This article will explore two common wine faults that can occur during storage: light and heat damage. Two types of damage can occur after purchasing the bottle, and is not influenced by the winemaking process. This holds particularly true if you store the bottle above the stove or place it in direct sunlight on a windowsill. However, these issues are easily avoidable by storing wine in a cool, dark place.

don't leave your bottle of wine in the sun

It's best to keep wine out of direct sunlight. (Credit: DallE)

Get the geeky knowledge to be the smartest person at dinner. Read more on Cork Taint and Smoke Taint, in the previous parts of our Wine Fault series!

Light Damage

Imagine the disappointment of uncorking a bottle, only to find its once-vibrant character dulled. This is often the work of light damage, a stealthy foe that robs the wine of its quality by triggering oxidation.

Sulphur dioxide (SO2) is important in winemaking. It helps keep wine safe from oxidation, microbes, and unwanted fermentation.

Imagine it as a protector. It has two forms - 'bound' and 'free' SO2. The second form acts as a gas shield for your wine.

But how exactly does light wreak havoc? It involves complex interactions between metal ions, tartaric acid, and SO2. The outcome? A depleted shield of SO2 leaves the wine vulnerable to oxidation.

An interesting aspect to note is the role of the bottle itself. Antique green bottles are like knights in shining armor for wine, warding off harmful sunlight, whereas UV light can penetrate the white glass bottles directly. The thickness of the bottle also plays a part; heavier darker bottles offer better protection due to their denser glass.

Rose and white wines, as well as Champagne are more vulnerable than red wines since they are often enjoyed outdoors. In addition, these are the wines where transparent glass bottles are most often used.

The Infamous 'Light Strike'

Venturing deeper, there's a particularly nefarious form of light damage known as 'light strike.'

Light strike leads to the formation of unpleasant sulfur compounds, transforming into odors reminiscent of skunk, rotten egg, cooked cabbage, or even garlic. It results from a chemical reaction involving vitamin B2 (riboflavin) and light exposure.

However, traditionally produced sparkling wines are more susceptible to light strike due to amino acids released from yeast cells during autolysis. It's a fascinating, if somewhat troubling, phenomenon.

Prevention Is Key

In essence, light damage, whether in its basic form or as a light strike, is a preventable mishap. Choosing thick, colored glass bottles is a simple yet effective defense strategy. However, there's a catch: some wines, like rosés, dazzle in clear glass, presenting a dilemma of aesthetics versus preservation. It's best to keep the wines away from the window and store them in a dark cool place.

Turn Down the Heat

While safeguarding wine from sunlight is crucial, it's equally important to avoid storing it in hot spots like above the stove or near a fireplace. High temperatures can immediately alter the wine's chemistry, leading to premature aging and resulting in muted, oxidized aromas.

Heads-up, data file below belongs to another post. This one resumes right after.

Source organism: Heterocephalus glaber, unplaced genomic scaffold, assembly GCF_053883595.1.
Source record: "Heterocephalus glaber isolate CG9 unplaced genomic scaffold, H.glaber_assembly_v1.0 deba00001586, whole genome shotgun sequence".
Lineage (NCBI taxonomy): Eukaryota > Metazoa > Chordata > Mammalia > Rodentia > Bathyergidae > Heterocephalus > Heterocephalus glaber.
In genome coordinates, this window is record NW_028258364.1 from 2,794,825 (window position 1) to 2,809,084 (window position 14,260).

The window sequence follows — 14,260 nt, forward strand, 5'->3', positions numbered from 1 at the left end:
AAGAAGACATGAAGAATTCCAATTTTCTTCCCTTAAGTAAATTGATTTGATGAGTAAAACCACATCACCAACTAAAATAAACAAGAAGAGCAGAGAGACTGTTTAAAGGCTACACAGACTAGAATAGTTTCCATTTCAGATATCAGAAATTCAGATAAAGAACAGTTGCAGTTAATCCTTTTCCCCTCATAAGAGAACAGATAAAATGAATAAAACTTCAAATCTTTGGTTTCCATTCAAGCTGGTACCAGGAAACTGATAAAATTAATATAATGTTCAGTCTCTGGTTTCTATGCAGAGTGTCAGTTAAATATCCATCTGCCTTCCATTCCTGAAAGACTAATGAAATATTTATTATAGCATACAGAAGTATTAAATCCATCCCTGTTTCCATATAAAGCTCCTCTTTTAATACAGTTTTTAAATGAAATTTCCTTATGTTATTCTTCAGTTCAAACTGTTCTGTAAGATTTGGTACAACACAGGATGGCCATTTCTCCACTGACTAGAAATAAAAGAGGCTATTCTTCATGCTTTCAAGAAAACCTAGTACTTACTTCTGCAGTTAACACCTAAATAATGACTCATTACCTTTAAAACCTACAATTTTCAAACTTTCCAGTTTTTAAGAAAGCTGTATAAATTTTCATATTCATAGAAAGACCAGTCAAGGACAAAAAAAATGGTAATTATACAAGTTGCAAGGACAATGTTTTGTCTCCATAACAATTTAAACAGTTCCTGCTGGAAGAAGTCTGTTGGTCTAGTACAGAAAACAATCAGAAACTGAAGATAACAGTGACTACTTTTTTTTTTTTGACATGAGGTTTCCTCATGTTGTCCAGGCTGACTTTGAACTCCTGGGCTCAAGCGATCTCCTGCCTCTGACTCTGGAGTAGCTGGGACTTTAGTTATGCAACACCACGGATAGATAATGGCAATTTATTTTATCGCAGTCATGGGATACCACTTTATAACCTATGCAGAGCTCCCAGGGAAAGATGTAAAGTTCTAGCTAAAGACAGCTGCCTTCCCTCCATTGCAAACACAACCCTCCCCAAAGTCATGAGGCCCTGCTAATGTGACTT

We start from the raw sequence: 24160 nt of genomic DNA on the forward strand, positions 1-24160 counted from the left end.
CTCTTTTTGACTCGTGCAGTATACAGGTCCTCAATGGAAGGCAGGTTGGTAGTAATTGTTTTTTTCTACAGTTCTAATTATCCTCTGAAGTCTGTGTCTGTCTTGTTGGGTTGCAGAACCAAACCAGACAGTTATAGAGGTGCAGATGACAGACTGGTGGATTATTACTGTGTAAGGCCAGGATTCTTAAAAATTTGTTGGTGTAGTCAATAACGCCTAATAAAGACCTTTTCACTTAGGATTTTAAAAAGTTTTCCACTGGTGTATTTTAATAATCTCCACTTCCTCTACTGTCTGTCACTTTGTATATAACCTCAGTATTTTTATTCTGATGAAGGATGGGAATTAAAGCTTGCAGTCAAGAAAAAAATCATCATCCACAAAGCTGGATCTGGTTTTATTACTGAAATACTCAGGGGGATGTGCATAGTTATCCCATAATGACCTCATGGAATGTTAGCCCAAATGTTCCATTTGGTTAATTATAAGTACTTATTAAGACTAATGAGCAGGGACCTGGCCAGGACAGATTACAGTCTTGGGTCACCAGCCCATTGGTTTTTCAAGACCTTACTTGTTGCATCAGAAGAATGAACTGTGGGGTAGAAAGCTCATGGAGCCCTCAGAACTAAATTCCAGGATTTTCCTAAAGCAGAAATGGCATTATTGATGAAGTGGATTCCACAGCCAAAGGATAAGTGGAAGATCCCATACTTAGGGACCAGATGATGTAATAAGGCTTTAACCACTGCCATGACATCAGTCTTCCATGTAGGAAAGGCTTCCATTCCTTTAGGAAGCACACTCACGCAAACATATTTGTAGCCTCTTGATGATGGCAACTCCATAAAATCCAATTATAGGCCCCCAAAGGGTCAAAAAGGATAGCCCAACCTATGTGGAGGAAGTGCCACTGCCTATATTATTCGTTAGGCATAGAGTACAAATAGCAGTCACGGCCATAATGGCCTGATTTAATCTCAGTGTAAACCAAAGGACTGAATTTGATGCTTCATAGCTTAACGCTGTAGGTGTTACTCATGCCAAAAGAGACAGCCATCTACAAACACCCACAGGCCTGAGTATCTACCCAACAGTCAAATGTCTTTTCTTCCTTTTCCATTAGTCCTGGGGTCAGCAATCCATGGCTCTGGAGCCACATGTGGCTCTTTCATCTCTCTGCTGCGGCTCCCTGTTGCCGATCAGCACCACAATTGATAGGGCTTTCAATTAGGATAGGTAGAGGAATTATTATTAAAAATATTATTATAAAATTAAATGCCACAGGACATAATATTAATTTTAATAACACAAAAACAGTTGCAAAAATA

Fortunately, this is easily preventable by ensuring storage in a cool, dark environment, ideally with temperature control.

Head Damage During Wine Shipping

However, one aspect often beyond our control is the shipping process. Wines in long-distance transit, especially in containers or trucks, can fall victim to heat. Temperatures in these environments can soar to between 104°F and 160°F, potentially impacting the wine's quality.

Picture this: a fine Cabernet Sauvignon-based Bordeaux wine shipped to California perched atop a deep-sea vessel, then unloaded and reloaded under the blistering sun in the Panama Canal. This once exquisite wine could become a flawed experience by the time it reaches you.

Excessive heat can even push corks out of bottles. If that happens because you stored your wine by the oven just pop the cork and enjoy it before things turn to worse. But if the corks are pushed out during transport, they bottles become unsellable.

The position of the wine container during shipping can cause heat damage (Photo: Venti Views,

This can have a huge financial impact on the importer, who usually takes the responsibility. To prevent this, importers can opt for in-deck storage or refrigerated containers. Some large brands mitigate heat impact by transporting their wines in massive 24,000-liter polyethylene flexitanks, later bottling them in the target market. This approach not only reduces heat exposure but also aligns with beneficial environmental objectives.

Though less frequently discussed, the best online wine retailers, like Somm Cellars, choose to ship wines only during cooler days, aiming to circumvent heat spikes and the subsequent decline in quality. While this might mean a longer wait before you can savor your wine, the patience could be well worth it to ensure top-notch quality. Other retailers may use insulating packaging as a heat protectant, but at VinoVoss we do not support this approach, as the materials used are often un-recyclable.

The verdict

Although light and heat damage are similar in their detrimental effects on wine, they are distinct issues. We emphasize to our VinoVossers the value of accepting delayed deliveries during summer to avoid compromised quality due to shipping. And, as always, we recommend keeping your wines away from sunlight, except, of course, when you've opened a bottle to enjoy.

Peter Douglas

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